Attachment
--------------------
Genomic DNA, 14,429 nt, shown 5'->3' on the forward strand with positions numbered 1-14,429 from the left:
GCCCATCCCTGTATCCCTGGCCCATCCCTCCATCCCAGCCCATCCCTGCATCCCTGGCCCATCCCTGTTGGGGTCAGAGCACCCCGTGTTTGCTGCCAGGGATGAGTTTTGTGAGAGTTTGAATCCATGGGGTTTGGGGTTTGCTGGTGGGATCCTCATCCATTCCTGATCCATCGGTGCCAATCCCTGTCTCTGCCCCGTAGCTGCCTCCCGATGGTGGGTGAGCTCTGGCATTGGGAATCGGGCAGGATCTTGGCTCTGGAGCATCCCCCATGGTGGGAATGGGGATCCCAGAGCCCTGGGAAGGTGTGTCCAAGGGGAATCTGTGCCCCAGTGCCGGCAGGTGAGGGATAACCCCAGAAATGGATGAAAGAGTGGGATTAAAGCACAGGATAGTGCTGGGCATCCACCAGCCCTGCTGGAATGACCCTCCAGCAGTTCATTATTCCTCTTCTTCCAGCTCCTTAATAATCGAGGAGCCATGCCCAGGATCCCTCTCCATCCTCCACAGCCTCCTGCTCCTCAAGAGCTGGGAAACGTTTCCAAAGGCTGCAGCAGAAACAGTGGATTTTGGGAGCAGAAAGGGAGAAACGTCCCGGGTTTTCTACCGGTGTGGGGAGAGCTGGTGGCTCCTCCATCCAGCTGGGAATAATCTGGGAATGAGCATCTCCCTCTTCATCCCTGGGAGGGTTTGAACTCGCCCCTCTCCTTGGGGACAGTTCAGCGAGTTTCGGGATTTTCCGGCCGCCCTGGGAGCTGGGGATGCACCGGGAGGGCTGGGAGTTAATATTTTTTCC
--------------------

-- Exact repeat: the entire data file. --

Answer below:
Genomic DNA, 14,429 nt, shown 5'->3' on the forward strand with positions numbered 1-14,429 from the left:
GCCCATCCCTGTATCCCTGGCCCATCCCTCCATCCCAGCCCATCCCTGCATCCCTGGCCCATCCCTGTTGGGGTCAGAGCACCCCGTGTTTGCTGCCAGGGATGAGTTTTGTGAGAGTTTGAATCCATGGGGTTTGGGGTTTGCTGGTGGGATCCTCATCCATTCCTGATCCATCGGTGCCAATCCCTGTCTCTGCCCCGTAGCTGCCTCCCGATGGTGGGTGAGCTCTGGCATTGGGAATCGGGCAGGATCTTGGCTCTGGAGCATCCCCCATGGTGGGAATGGGGATCCCAGAGCCCTGGGAAGGTGTGTCCAAGGGGAATCTGTGCCCCAGTGCCGGCAGGTGAGGGATAACCCCAGAAATGGATGAAAGAGTGGGATTAAAGCACAGGATAGTGCTGGGCATCCACCAGCCCTGCTGGAATGACCCTCCAGCAGTTCATTATTCCTCTTCTTCCAGCTCCTTAATAATCGAGGAGCCATGCCCAGGATCCCTCTCCATCCTCCACAGCCTCCTGCTCCTCAAGAGCTGGGAAACGTTTCCAAAGGCTGCAGCAGAAACAGTGGATTTTGGGAGCAGAAAGGGAGAAACGTCCCGGGTTTTCTACCGGTGTGGGGAGAGCTGGTGGCTCCTCCATCCAGCTGGGAATAATCTGGGAATGAGCATCTCCCTCTTCATCCCTGGGAGGGTTTGAACTCGCCCCTCTCCTTGGGGACAGTTCAGCGAGTTTCGGGATTTTCCGGCCGCCCTGGGAGCTGGGGATGCACCGGGAGGGCTGGGAGTTAATATTTTTTCC